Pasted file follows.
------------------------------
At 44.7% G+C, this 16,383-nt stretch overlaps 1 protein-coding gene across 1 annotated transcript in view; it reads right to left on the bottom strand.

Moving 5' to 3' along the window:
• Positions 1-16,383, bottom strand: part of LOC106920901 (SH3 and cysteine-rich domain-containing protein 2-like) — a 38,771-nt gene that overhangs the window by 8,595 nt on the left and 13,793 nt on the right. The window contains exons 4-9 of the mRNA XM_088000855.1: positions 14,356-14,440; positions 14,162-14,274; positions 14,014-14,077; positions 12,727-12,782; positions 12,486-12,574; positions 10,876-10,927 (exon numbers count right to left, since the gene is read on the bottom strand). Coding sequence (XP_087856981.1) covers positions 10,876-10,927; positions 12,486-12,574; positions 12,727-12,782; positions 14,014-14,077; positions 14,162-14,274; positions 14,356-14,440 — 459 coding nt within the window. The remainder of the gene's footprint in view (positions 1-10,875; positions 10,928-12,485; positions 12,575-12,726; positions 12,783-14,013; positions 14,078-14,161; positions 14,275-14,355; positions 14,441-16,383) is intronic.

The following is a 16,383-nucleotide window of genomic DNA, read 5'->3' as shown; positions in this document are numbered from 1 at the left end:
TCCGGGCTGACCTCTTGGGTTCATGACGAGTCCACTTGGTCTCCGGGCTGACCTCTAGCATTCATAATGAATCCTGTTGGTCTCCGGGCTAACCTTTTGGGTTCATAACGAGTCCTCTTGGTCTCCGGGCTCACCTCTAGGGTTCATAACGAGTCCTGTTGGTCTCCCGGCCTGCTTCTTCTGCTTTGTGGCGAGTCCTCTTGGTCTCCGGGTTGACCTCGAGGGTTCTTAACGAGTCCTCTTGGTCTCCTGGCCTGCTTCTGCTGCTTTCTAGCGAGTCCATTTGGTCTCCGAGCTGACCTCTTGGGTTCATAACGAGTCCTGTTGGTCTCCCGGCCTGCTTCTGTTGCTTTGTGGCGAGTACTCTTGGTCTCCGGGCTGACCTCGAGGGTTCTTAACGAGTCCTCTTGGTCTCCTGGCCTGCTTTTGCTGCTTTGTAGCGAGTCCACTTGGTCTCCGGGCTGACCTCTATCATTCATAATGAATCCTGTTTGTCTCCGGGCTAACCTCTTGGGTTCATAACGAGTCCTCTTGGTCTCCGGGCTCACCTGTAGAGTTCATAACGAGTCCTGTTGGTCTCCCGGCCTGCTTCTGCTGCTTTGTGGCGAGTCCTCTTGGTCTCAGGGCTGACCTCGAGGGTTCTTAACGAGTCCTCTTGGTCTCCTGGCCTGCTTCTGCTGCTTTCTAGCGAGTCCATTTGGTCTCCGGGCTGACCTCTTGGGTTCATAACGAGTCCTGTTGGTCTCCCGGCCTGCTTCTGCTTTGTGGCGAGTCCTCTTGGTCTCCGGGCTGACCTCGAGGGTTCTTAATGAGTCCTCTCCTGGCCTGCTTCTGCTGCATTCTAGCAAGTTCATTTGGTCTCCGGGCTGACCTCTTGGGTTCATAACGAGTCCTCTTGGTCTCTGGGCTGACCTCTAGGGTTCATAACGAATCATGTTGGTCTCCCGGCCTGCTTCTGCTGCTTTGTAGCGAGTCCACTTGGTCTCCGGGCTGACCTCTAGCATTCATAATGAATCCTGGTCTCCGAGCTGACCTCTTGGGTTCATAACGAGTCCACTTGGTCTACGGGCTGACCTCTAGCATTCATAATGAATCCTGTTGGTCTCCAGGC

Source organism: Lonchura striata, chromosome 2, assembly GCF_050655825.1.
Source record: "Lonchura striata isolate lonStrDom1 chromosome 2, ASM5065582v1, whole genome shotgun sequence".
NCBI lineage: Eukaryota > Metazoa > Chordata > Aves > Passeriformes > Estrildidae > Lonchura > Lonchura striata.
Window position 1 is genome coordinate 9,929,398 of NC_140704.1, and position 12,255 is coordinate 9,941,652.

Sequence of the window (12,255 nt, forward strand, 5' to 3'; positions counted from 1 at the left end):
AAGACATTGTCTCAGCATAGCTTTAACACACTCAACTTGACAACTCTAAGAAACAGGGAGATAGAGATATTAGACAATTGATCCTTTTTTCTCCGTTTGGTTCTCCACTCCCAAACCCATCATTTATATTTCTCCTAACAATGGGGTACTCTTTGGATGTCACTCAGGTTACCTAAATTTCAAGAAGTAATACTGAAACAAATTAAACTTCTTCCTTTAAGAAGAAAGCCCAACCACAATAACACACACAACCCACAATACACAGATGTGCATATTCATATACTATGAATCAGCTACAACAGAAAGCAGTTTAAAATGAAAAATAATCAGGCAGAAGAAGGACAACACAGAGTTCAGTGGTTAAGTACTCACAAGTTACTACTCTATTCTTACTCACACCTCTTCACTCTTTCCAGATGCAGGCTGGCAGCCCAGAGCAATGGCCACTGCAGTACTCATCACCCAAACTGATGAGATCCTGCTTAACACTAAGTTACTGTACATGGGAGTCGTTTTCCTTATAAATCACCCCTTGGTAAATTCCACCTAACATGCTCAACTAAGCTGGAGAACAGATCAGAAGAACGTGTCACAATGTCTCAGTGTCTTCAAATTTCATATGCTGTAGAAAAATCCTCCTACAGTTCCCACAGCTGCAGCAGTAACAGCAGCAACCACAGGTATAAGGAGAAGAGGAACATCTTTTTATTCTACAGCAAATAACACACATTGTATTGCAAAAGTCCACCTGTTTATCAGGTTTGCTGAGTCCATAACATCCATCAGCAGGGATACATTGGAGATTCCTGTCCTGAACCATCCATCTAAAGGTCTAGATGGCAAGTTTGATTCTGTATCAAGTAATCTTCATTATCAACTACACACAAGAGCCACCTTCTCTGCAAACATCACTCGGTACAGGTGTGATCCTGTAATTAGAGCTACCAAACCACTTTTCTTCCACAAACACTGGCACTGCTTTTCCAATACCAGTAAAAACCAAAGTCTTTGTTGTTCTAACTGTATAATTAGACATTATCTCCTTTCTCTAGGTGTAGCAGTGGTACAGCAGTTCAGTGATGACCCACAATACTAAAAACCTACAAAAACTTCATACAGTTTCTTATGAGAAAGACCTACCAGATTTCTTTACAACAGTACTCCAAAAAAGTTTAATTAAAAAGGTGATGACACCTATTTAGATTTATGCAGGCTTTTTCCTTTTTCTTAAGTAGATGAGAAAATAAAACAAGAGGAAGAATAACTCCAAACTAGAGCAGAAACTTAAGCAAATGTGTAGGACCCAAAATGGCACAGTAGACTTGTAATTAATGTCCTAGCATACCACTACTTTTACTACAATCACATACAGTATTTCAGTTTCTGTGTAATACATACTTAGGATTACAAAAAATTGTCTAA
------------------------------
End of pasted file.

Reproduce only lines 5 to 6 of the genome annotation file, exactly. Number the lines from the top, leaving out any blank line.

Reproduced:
TCCGGGCTGACCTCTTGGGTTCATGACGAGTCCACTTGGTCTCCGGGCTGACCTCTAGCATTCATAATGAATCCTGTTGGTCTCCGGGCTAACCTTTTGGGTTCATAACGAGTCCTCTTGGTCTCCGGGCTCACCTCTAGGGTTCATAACGAGTCCTGTTGGTCTCCCGGCCTGCTTCTTCTGCTTTGTGGCGAGTCCTCTTGGTCTCCGGGTTGACCTCGAGGGTTCTTAACGAGTCCTCTTGGTCTCCTGGCCTGCTTCTGCTGCTTTCTAGCGAGTCCATTTGGTCTCCGAGCTGACCTCTTGGGTTCATAACGAGTCCTGTTGGTCTCCCGGCCTGCTTCTGTTGCTTTGTGGCGAGTACTCTTGGTCTCCGGGCTGACCTCGAGGGTTCTTAACGAGTCCTCTTGGTCTCCTGGCCTGCTTTTGCTGCTTTGTAGCGAGTCCACTTGGTCTCCGGGCTGACCTCTATCATTCATAATGAATCCTGTTTGTCTCCGGGCTAACCTCTTGGGTTCATAACGAGTCCTCTTGGTCTCCGGGCTCACCTGTAGAGTTCATAACGAGTCCTGTTGGTCTCCCGGCCTGCTTCTGCTGCTTTGTGGCGAGTCCTCTTGGTCTCAGGGCTGACCTCGAGGGTTCTTAACGAGTCCTCTTGGTCTCCTGGCCTGCTTCTGCTGCTTTCTAGCGAGTCCATTTGGTCTCCGGGCTGACCTCTTGGGTTCATAACGAGTCCTGTTGGTCTCCCGGCCTGCTTCTGCTTTGTGGCGAGTCCTCTTGGTCTCCGGGCTGACCTCGAGGGTTCTTAATGAGTCCTCTCCTGGCCTGCTTCTGCTGCATTCTAGCAAGTTCATTTGGTCTCCGGGCTGACCTCTTGGGTTCATAACGAGTCCTCTTGGTCTCTGGGCTGACCTCTAGGGTTCATAACGAATCATGTTGGTCTCCCGGCCTGCTTCTGCTGCTTTGTAGCGAGTCCACTTGGTCTCCGGGCTGACCTCTAGCATTCATAATGAATCCTGGTCTCCGAGCTGACCTCTTGGGTTCATAACGAGTCCACTTGGTCTACGGGCTGACCTCTAGCATTCATAATGAATCCTGTTGGTCTCCAGGC

Source organism: Lonchura striata, chromosome 2, assembly GCF_050655825.1.